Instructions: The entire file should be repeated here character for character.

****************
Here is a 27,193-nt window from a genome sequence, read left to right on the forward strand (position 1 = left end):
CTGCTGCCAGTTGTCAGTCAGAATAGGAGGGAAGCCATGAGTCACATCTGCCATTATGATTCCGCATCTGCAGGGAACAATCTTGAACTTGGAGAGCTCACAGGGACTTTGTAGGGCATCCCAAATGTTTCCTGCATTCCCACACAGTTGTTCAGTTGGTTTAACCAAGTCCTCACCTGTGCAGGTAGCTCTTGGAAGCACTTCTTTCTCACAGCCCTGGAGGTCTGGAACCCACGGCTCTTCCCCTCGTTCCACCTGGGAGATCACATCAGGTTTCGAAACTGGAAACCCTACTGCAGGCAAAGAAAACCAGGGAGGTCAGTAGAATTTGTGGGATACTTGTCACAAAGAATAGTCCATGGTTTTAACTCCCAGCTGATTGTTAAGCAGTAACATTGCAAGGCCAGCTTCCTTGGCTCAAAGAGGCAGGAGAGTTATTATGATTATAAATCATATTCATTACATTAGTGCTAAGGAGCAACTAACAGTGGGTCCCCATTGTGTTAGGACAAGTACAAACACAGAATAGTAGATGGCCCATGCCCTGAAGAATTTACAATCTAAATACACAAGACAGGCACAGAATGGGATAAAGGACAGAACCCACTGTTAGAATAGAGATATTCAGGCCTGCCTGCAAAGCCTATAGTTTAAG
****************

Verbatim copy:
Here is a 27,193-nt window from a genome sequence, read left to right on the forward strand (position 1 = left end):
CTGCTGCCAGTTGTCAGTCAGAATAGGAGGGAAGCCATGAGTCACATCTGCCATTATGATTCCGCATCTGCAGGGAACAATCTTGAACTTGGAGAGCTCACAGGGACTTTGTAGGGCATCCCAAATGTTTCCTGCATTCCCACACAGTTGTTCAGTTGGTTTAACCAAGTCCTCACCTGTGCAGGTAGCTCTTGGAAGCACTTCTTTCTCACAGCCCTGGAGGTCTGGAACCCACGGCTCTTCCCCTCGTTCCACCTGGGAGATCACATCAGGTTTCGAAACTGGAAACCCTACTGCAGGCAAAGAAAACCAGGGAGGTCAGTAGAATTTGTGGGATACTTGTCACAAAGAATAGTCCATGGTTTTAACTCCCAGCTGATTGTTAAGCAGTAACATTGCAAGGCCAGCTTCCTTGGCTCAAAGAGGCAGGAGAGTTATTATGATTATAAATCATATTCATTACATTAGTGCTAAGGAGCAACTAACAGTGGGTCCCCATTGTGTTAGGACAAGTACAAACACAGAATAGTAGATGGCCCATGCCCTGAAGAATTTACAATCTAAATACACAAGACAGGCACAGAATGGGATAAAGGACAGAACCCACTGTTAGAATAGAGATATTCAGGCCTGCCTGCAAAGCCTATAGTTTAAG